Damian Thompson is one of those writers who reminds me of Hamlet’s advice to Polonius: “After your death you were better have a bad epitaph than their ill report while you live.”
Lately, at The Spectator, he offered some views on Francis in no uncertain terms. “Is The Pope a Protestant?” Pretty rough assesment.
Today I saw a tweet from Damiam that left me completely puzzled. Perhaps you, also.
Pope Francis sends pastoral message to Latin Mass Catholics… pic.twitter.com/HLekjbpRW3
— Damian Thompson (@holysmoke) October 18, 2021
An unhappy Damian. Brrrrr.
Francis recently sent a long message to something called World Meeting Of Popular Movements. Yes, that’s a thing. When I saw the groups title I instantly thought of the international Comintern World Congresses once held in the Soviet Union.
I’ll get to what the mask thing is about at the end. It puzzled me too, but I hunted it down.
In the meantime…
I googled “World Meeting Of Popular Movements” and followed some links. You can find some really intereesting things by doing that. http://popularmovements.org/
The “About” page tells you who they were involved with in 2017:
The Organizing Committee for the Modesto meeting has included representatives from the following groups:
- Direct Action & Research Training Center
- Gamaliel Foundation
- Homeboy Industries
- Interfaith Worker Justice
- Jesuit Ministries of the Jesuit Conference of Canada & the United States
- National Domestic Workers Alliance
- PICO National Network
- Service Employees International Union
- U.S. Federation of Worker Cooperatives
Let’s look at just one. And not the Jesuits.
PICO is now called Faith In Action – leftist groups often morph and change names to keep people from making connections easily. This group grew out of Saul Alinsky’s Industrial Areas Foundation. They receive funding from the Ford Foundation. They get funding from the Open Areas Foundation (= George Soros). They lobby for full citzenship for illegal aliens and universal healthcare.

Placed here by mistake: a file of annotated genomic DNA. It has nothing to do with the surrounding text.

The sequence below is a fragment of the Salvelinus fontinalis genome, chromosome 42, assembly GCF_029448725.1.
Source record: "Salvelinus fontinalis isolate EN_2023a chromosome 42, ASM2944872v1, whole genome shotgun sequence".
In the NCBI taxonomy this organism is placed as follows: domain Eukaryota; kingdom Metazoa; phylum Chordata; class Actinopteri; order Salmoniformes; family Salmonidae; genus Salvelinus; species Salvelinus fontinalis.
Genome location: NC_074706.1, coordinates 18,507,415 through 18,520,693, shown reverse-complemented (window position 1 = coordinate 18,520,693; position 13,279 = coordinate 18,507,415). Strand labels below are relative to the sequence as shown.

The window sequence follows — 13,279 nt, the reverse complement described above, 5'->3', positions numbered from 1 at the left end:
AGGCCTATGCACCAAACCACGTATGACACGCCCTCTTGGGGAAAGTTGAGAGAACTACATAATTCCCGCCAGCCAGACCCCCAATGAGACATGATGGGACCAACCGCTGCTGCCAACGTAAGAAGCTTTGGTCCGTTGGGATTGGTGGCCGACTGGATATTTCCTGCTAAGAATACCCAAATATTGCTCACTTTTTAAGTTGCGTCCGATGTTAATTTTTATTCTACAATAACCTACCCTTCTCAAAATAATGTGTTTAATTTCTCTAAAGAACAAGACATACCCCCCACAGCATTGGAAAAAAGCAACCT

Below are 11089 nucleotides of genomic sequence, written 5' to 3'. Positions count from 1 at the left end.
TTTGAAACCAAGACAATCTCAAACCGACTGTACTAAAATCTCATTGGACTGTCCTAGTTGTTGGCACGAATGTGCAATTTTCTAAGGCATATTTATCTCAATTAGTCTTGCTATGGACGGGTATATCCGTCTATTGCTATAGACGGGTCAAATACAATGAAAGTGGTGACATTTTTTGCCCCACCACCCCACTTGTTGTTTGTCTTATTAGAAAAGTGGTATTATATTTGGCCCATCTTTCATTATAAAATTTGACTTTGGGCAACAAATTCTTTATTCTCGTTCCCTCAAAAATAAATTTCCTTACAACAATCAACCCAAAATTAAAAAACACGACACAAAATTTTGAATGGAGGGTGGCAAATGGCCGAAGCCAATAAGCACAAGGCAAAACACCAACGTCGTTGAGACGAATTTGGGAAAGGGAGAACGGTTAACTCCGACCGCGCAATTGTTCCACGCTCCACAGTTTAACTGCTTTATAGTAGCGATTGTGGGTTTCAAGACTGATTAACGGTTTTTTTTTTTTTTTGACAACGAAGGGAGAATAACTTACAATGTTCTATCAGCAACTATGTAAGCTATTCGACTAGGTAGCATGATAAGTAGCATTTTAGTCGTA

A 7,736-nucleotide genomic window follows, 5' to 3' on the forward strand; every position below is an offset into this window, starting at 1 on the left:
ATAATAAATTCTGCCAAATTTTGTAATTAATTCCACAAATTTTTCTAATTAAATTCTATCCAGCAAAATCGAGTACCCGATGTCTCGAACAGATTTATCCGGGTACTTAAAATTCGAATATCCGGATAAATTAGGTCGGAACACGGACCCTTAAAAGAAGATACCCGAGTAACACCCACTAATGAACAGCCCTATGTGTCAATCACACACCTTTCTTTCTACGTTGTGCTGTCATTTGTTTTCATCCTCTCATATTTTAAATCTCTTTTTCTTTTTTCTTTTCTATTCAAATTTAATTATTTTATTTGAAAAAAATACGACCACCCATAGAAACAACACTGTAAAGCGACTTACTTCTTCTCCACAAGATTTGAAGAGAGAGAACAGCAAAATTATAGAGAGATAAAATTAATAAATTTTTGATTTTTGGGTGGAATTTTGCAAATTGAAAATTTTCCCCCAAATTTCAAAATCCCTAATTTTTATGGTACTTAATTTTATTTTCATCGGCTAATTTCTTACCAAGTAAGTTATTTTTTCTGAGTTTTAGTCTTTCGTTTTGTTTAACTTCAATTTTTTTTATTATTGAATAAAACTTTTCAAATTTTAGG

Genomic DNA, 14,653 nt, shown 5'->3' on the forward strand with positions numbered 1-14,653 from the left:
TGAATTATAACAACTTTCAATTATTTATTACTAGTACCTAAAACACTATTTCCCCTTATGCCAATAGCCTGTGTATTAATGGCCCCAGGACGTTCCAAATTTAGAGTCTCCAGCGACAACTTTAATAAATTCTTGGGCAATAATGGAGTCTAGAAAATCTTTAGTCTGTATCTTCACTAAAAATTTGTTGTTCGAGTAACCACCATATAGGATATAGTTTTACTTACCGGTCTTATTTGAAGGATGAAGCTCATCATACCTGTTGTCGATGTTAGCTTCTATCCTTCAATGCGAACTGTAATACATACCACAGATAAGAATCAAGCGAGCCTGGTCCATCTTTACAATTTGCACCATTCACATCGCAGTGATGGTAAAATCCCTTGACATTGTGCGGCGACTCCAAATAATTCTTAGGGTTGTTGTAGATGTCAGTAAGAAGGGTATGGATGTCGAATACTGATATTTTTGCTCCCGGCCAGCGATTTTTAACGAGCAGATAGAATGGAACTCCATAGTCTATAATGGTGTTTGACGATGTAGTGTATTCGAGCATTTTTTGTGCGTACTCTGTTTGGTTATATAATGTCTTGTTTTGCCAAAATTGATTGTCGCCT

In his message to the Meeting of Popular Movements, HERE, Francis made a startling comparison.
Pope Francis says that the protests following the killing of #GeorgeFloyd had the spirit of the Good Samaritan.
“This movement did not pass by on the other side of the road when it saw the injury to human dignity caused by an abuse of power.” pic.twitter.com/84nfB4R2vD
— Christopher Lamb (@ctrlamb) October 16, 2021
Look at that again.
The “spirit” of the Good Samaritan – you know the parable – is likened to the protests following the killing of George Floyd in Minneapolis.
I grew up in S. Minneapolis in the area where the “spirit of the Good Samaritan” burned and looted.
Francis likened the “spirit” of the Good Samaritan to the protests following the killing of George Floyd in Minneapolis!
Eccles – with typical brilliance – put it this way. HERE
It seems that this well-known parable did not turn out exactly as reported by St Luke, and – like the Beatitudes, the Lord’s Prayer and other Biblical errors – it required updating. Count your blessings that this was done by papal decree, and not another synod!
It seems that, after delivering the mugging victim to the inn, and binding up his wounds, Sam [the Good Samaritan] reacted in the only proper way. He embarked on a campaign of violence, setting fire to buildings, attacking random people who had nothing to do with the muggers, looting shoe shops (medieval paintings often show the Good Samaritan dressed in a pair of brand new Adidas trainers), and generally harassing anyone who got in his way.
Here is a bit more of Francis’ text.
Do you know what comes to mind now when, together with popular movements, I think of the Good Samaritan? Do you know what comes to mind? The protests over the death of George Floyd. It is clear that this type of reaction against social, racial or macho injustice can be manipulated or exploited by political machinations or whatever, but the main thing is that, in that protest against this death, there was the Collective Samaritan who is no fool! This movement did not pass by on the other side of the road when it saw the injury to human dignity caused by an abuse of power. The popular movements are not only social poets but also collective Samaritans.
The Collective Samaritan.
I’m reminded of something in the Screwtape Letters that I can’t put my finger on. I believe at one point Screwtape tells his pupil to get his “patient” interested in the poor in general rather than let him get interested in helping this poor man right in front of him. I recall something from Screwtape’s “toast” speech also something about how Hell manipulated the collective in the 20th c. May you all can find what I mean.
As far as that image that Damian posted – he was riffing on the message sent to the “World Meeting Of Popular Movements” – it took a while for me to hunt it down.
It is from a Netflix Sci-Fi dystopian series out of Korea, in which masked figure have different symbols on their masks to designate their roles. The square means hierarchy. I have not seen the series, which in English is called “Squid Game”.